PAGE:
One spring day she chose to work on math. As she was writing she said quietly, "I'm going to write slowly so it seems like I'm learning."
I asked her to pause and said, "You're at home. You can work however fast or slow as you want."
She confirmed, "really?!"
And she spread her wings and flew. At home she LOVED doing mathematics work and she dove in wholeheartedly. Working by herself she completed the Khan Academy's mathematics programs for kindergarten, first grade and second grade in a matter of months.
In kindergarten, the academic goals were so standardized that my daughter spent her time silencing her curiosity, hiding her intellect, and pretending to learn.
Slow and Steady Deprivation
In the nicest way possible and under the guise of the importance of academic achievement our children are told:
Don't move. Don't speak. Don't think.
The abuse isn't overt. But the slow and steady deprivation that comes with micromanaging everything and everyone squeezes the life force from our children. Day after day, year after year, our children are told no. It is no wonder that so many of our young people are depressed and anxious.
Why? Lack of Trust
Why all the limits? I think it is because there is a severe lack of trust across every aspect of education. These are some of my presumptions about the matter.
- Teachers must not trust their jobs are safe if they ask administrators for help with special needs children.
- Parents, politicians, and the community at large must not trust teachers to be competent and capable of teaching children what they need to know.
- Teachers and administrators must not trust parents to be competent, invested, or interested in finding the right solution for their child.
- Absolutely no one trusts that children want to and are capable of learning.
If we trusted one another then there wouldn't be such a grotesque and desperate stronghold on standards and tests. Caring in education would be easier if we trusted one another.
Trusting in Home Education
Imagine what education would look like if trust was the fundamental premise that guided our relationships and our activities.
For me, growing trust has been the single hardest and the single best thing I have done as a homeschooling parent. However, the interplay of learning to trust my children as learners and myself as a teacher has been essential so we could create an enchanted life of learning.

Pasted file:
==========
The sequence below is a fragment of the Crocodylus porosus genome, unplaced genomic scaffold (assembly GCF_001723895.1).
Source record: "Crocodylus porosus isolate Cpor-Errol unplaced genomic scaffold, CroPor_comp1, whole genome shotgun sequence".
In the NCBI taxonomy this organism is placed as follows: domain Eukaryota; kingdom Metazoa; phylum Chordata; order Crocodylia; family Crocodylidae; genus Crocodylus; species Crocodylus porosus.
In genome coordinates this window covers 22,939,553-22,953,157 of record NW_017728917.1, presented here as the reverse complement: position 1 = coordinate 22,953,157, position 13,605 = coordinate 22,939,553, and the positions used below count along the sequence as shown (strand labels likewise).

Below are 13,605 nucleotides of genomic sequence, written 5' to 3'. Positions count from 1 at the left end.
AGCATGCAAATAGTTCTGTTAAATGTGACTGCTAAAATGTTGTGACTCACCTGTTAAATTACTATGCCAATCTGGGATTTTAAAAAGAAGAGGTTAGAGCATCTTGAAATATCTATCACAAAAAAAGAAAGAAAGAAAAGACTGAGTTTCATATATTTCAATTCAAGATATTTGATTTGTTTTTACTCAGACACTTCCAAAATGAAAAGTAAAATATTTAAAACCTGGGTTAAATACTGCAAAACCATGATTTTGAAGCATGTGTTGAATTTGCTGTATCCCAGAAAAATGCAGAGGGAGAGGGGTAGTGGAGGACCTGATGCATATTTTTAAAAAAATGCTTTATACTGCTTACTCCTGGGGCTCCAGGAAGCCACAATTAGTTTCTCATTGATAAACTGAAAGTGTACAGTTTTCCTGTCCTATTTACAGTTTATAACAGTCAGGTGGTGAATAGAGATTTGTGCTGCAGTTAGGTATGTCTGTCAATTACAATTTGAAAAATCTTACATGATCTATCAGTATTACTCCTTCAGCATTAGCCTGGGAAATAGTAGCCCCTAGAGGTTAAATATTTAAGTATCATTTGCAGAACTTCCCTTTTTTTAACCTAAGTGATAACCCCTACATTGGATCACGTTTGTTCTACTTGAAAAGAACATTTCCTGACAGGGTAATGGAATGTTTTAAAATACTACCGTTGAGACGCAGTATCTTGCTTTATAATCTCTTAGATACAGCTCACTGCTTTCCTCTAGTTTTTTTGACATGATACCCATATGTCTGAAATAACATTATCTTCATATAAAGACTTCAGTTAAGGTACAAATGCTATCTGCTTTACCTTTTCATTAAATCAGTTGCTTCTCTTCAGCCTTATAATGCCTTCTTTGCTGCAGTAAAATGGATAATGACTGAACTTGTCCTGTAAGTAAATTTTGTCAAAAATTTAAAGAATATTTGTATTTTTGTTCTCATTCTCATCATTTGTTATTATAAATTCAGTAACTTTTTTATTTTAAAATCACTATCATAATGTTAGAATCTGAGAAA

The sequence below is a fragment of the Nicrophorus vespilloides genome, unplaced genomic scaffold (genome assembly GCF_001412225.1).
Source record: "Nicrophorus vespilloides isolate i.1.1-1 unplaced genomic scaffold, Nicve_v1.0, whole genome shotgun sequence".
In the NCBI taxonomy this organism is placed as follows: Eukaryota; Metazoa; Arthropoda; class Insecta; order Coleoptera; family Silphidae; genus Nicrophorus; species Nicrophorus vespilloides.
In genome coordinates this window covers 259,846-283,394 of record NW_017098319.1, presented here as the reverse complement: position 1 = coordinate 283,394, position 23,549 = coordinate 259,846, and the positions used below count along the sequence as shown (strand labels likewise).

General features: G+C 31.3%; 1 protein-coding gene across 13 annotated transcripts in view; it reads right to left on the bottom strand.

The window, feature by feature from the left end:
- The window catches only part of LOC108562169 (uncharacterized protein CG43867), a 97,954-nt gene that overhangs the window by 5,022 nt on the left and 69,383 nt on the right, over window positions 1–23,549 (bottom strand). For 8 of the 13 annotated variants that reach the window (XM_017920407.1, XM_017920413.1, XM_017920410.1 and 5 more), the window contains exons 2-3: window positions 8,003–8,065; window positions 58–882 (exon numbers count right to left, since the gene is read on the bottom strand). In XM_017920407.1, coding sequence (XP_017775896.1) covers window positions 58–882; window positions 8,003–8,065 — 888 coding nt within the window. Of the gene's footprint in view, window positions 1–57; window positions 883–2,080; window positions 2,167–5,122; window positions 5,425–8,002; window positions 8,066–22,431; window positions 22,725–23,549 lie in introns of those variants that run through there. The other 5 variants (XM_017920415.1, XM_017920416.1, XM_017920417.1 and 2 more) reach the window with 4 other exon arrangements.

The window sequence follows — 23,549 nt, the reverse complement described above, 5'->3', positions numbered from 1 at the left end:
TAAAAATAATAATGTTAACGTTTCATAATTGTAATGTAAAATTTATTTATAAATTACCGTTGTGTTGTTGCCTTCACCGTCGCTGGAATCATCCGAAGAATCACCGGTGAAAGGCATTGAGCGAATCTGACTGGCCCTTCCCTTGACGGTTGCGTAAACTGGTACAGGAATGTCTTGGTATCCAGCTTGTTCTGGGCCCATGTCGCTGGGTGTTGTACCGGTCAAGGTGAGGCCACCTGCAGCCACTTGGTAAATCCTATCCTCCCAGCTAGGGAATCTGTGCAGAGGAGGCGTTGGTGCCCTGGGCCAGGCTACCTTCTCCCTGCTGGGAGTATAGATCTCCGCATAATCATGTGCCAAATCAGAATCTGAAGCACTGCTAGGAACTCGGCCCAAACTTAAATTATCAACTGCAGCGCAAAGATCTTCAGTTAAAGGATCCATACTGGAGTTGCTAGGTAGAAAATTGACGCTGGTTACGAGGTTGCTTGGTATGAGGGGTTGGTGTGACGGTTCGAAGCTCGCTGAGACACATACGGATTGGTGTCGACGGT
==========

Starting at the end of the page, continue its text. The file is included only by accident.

It started early. When my children were babies, then toddlers, then preschoolers I was delighted and amazed by how capable and how brilliant they were. I watched them solve problems, work together, and explore. They were interested in reading, story-telling, mathematics, and social life. They learned through experimenting, exploring, observing, reading, watching videos, and talking with people. Their mind-life far-exceeded their worksheet skills and that was ok while they lived and learned at home.
Children don't age out of ability and interest in learning. Just because they are now school-aged, doesn't mean their desire, ability, and ways of learning have changed much. They continue to be interested in reading, story-telling, mathematics, and social life. They still learn through experimenting, exploring, observing, reading, watching videos, and talking with people. Their mind-life still far-exceeds their worksheet skills and that is still ok while they live and learn at home. I trust that they will develop their worksheet skills as they need them. (In fact, they are working on this now. Not because I tell them to...because they want to.)
Not only do I trust my children as learners, I also believe in myself. I am ready, willing, and able to lead our group. I find the resources that allow us to dive deep into current interests; I find new topics to explore when we're in a rut. I rest easy knowing that my children have their basic needs met: they move when they need to move; they speak when they have something to say; they think about themselves, others, and subject matter as it enlivens them.
So in our family trust in home education means that first we take care of ourselves. I take care of my children and they care for me; we find our rhythms and make compromises. From that place of connectedness learning grows. No standards needed. No bribes bartered. The only stranglehold around is the one we have on our right to choose this path and the responsibilities that lie therein.